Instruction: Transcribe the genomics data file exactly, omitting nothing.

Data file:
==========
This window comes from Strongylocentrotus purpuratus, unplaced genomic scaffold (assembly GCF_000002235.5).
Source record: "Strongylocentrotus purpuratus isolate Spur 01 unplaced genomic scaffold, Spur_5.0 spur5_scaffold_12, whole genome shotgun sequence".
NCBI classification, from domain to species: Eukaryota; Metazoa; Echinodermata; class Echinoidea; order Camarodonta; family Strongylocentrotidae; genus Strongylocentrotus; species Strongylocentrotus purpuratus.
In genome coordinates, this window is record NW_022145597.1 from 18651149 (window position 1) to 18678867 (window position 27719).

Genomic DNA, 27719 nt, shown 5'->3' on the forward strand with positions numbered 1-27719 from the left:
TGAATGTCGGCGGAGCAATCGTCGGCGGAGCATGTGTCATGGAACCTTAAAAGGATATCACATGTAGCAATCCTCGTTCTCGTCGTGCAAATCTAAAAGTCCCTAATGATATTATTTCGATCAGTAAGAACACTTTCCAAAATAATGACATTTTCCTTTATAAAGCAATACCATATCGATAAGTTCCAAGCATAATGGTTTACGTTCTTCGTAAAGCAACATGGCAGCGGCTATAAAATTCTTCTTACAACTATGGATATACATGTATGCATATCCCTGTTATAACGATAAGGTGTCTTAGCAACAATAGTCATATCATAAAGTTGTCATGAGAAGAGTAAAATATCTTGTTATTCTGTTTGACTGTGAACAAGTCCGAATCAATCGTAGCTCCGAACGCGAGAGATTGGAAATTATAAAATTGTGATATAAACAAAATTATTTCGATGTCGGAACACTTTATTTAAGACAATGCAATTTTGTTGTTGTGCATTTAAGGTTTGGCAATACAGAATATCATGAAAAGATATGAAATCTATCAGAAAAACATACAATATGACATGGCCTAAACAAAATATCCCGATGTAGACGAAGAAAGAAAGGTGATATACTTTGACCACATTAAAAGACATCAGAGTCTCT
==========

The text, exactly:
This window comes from Strongylocentrotus purpuratus, unplaced genomic scaffold (assembly GCF_000002235.5).
Source record: "Strongylocentrotus purpuratus isolate Spur 01 unplaced genomic scaffold, Spur_5.0 spur5_scaffold_12, whole genome shotgun sequence".
NCBI classification, from domain to species: Eukaryota; Metazoa; Echinodermata; class Echinoidea; order Camarodonta; family Strongylocentrotidae; genus Strongylocentrotus; species Strongylocentrotus purpuratus.
In genome coordinates, this window is record NW_022145597.1 from 18651149 (window position 1) to 18678867 (window position 27719).

Genomic DNA, 27719 nt, shown 5'->3' on the forward strand with positions numbered 1-27719 from the left:
TGAATGTCGGCGGAGCAATCGTCGGCGGAGCATGTGTCATGGAACCTTAAAAGGATATCACATGTAGCAATCCTCGTTCTCGTCGTGCAAATCTAAAAGTCCCTAATGATATTATTTCGATCAGTAAGAACACTTTCCAAAATAATGACATTTTCCTTTATAAAGCAATACCATATCGATAAGTTCCAAGCATAATGGTTTACGTTCTTCGTAAAGCAACATGGCAGCGGCTATAAAATTCTTCTTACAACTATGGATATACATGTATGCATATCCCTGTTATAACGATAAGGTGTCTTAGCAACAATAGTCATATCATAAAGTTGTCATGAGAAGAGTAAAATATCTTGTTATTCTGTTTGACTGTGAACAAGTCCGAATCAATCGTAGCTCCGAACGCGAGAGATTGGAAATTATAAAATTGTGATATAAACAAAATTATTTCGATGTCGGAACACTTTATTTAAGACAATGCAATTTTGTTGTTGTGCATTTAAGGTTTGGCAATACAGAATATCATGAAAAGATATGAAATCTATCAGAAAAACATACAATATGACATGGCCTAAACAAAATATCCCGATGTAGACGAAGAAAGAAAGGTGATATACTTTGACCACATTAAAAGACATCAGAGTCTCT